As illustrated in FIG. 2D, photo resist mask 200 is then stripped, and a dielectric layer 140 is deposited over the resulting structure. In accordance with one embodiment, dielectric layer 140 may be silicon oxide, silicon nitride, or a high-dielectric material, such as alumina. Alternately, dielectric layer 140 may be a dielectric stack that includes any combination of these dielectric materials. The properties of dielectric layer 140 are selected to correspond with the desired properties of the gate/inter-gate dielectric layer formed by this layer 140. That is, the properties of dielectric layer 140 are selected to correspond with the desired properties of transistor gate dielectric layer 141, inter-gate dielectric layer 142, and/or capacitor dielectric layer 143. The formation of dielectric layer 140 represents an additional step with respect to a conventional CMOS process.

As illustrated in FIG. 2E, photoresist mask 210 is formed over dielectric layer 140. This photo resist mask 210 is identical to the photo resist mask used to form the standard metal contact openings in a conventional CMOS process. Photo resist mask 210 includes openings 211, 212, 213 and 214, which define the locations where the respective source/drain contact plugs 171, 173, 174 and 176 will be formed. Note that photo resist mask 210 may also include another opening (not shown), which defines the location where a contact to lower capacitor electrode 133 will be formed.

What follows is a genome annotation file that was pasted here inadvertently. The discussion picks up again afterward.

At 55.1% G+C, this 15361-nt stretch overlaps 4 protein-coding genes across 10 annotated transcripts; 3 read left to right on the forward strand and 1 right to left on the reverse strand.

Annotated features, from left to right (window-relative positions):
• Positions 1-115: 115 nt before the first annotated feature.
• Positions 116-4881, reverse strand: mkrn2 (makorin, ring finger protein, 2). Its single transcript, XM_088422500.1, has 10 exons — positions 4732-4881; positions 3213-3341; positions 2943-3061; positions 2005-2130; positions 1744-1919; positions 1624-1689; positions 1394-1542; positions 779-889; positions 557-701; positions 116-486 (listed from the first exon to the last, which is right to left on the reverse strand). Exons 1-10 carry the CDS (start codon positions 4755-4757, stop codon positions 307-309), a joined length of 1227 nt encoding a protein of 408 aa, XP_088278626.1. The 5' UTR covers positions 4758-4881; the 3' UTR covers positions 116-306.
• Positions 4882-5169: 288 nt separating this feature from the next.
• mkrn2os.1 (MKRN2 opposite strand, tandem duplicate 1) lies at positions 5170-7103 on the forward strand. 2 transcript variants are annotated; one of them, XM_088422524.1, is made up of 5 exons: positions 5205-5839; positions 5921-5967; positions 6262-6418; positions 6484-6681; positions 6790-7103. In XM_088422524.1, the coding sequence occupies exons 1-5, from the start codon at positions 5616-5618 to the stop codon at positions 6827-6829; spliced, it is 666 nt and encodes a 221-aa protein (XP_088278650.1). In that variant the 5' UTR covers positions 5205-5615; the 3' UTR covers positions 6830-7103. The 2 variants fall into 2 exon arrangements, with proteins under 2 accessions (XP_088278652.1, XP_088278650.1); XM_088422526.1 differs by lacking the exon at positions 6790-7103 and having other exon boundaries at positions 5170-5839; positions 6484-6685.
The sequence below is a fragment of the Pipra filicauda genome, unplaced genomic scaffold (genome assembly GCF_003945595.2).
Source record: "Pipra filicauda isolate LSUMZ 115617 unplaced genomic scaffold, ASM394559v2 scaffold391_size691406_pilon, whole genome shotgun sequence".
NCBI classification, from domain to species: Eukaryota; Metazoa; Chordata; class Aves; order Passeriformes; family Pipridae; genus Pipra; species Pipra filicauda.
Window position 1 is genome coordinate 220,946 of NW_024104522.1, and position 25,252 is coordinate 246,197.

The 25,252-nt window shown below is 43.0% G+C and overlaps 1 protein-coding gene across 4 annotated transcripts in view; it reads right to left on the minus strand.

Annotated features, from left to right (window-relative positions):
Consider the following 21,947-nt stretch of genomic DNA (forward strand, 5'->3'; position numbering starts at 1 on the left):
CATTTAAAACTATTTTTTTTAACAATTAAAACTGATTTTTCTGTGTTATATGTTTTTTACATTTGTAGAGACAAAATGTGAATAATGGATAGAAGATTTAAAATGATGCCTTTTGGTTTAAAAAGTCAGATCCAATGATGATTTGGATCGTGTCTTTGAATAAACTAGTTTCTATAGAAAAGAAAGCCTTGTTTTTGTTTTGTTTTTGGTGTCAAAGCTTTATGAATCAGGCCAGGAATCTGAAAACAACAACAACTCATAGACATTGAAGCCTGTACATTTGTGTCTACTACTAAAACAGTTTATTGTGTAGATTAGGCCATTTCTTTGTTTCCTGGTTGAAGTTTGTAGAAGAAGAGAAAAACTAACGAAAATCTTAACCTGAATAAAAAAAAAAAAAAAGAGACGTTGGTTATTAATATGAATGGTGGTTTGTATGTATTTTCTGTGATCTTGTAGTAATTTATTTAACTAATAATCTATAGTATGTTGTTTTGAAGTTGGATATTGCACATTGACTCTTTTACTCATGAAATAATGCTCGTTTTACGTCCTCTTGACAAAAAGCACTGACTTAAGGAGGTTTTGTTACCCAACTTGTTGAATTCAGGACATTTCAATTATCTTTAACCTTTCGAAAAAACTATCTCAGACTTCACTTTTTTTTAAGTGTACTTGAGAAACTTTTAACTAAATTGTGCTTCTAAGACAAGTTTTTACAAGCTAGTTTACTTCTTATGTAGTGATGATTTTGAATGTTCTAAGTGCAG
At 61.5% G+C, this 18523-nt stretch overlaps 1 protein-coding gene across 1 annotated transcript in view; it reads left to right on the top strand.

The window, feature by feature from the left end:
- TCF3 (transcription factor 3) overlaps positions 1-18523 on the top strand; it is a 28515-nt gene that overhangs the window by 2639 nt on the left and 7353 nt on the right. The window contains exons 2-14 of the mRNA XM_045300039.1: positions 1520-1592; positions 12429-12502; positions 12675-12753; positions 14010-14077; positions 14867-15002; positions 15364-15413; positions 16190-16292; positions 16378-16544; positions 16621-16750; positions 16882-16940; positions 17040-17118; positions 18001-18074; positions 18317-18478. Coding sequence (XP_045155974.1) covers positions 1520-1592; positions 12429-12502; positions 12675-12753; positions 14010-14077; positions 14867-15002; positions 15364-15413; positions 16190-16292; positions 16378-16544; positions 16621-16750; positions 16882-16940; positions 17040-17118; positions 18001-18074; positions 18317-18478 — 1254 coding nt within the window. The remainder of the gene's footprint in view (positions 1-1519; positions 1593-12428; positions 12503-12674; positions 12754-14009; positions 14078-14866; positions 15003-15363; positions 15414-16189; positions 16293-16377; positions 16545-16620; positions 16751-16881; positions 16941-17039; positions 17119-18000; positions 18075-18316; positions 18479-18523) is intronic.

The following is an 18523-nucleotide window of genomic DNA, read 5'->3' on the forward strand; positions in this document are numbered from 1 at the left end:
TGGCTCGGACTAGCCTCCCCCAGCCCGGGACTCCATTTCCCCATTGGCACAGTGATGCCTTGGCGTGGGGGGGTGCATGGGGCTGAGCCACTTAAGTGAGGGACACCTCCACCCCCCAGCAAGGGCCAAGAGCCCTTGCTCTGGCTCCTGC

As illustrated in FIG. 2F, an etch is performed through the openings 211-214 of photo resist mask 210 thereby forming openings 215-218, respectively. This etch is performed such that openings 215-218 extend through dielectric layer 140, pre-metal dielectric cap 108, pre-metal dielectric layer 107, and contact barrier dielectric layer 106. The etch process can be dry, wet, or a combination of dry and wet etches. It is important to note that the layers exposed by this etch process can be either salicided polysilicon (as illustrated) or non-salicided polysilicon. The initial portion of the etch of FIG. 2F, wherein dielectric layer 140 is etched through openings 211-214, represents an additional etch step with respect to a conventional CMOS process. However, the remaining portions of the etch of FIG. 2F are present in a conventional CMOS process.

As illustrated in FIG. 2G, photoresist mask 210 is stripped, and composite metal barrier layer 150 is formed over the resulting structure. Composite metal barrier layer 150 is a conventional layer that prevents subsequently deposited metal from spiking into underlying silicon regions. In the described embodiment, composite metal barrier layer 150 includes titanium and titanium nitride (Ti/TiN). The composition of metal barrier layer 150 is selected in view of the identity of the subsequently deposited metal contact material. For example, composite metal barrier layer 150 is selected to be titanium/titanium nitride when the subsequently deposited metal contact material is tungsten (W).

However, composite metal barrier layer 150 may have a different composition (e.g., tantalum/tantalum nitride (Ta/TaN)), when other metal contact materials are used (e.g., aluminum or copper). The selection of appropriate metal barrier materials is well known to those of ordinary skill in the art. The formation of composite metal barrier layer 150 is present in a conventional CMOS process.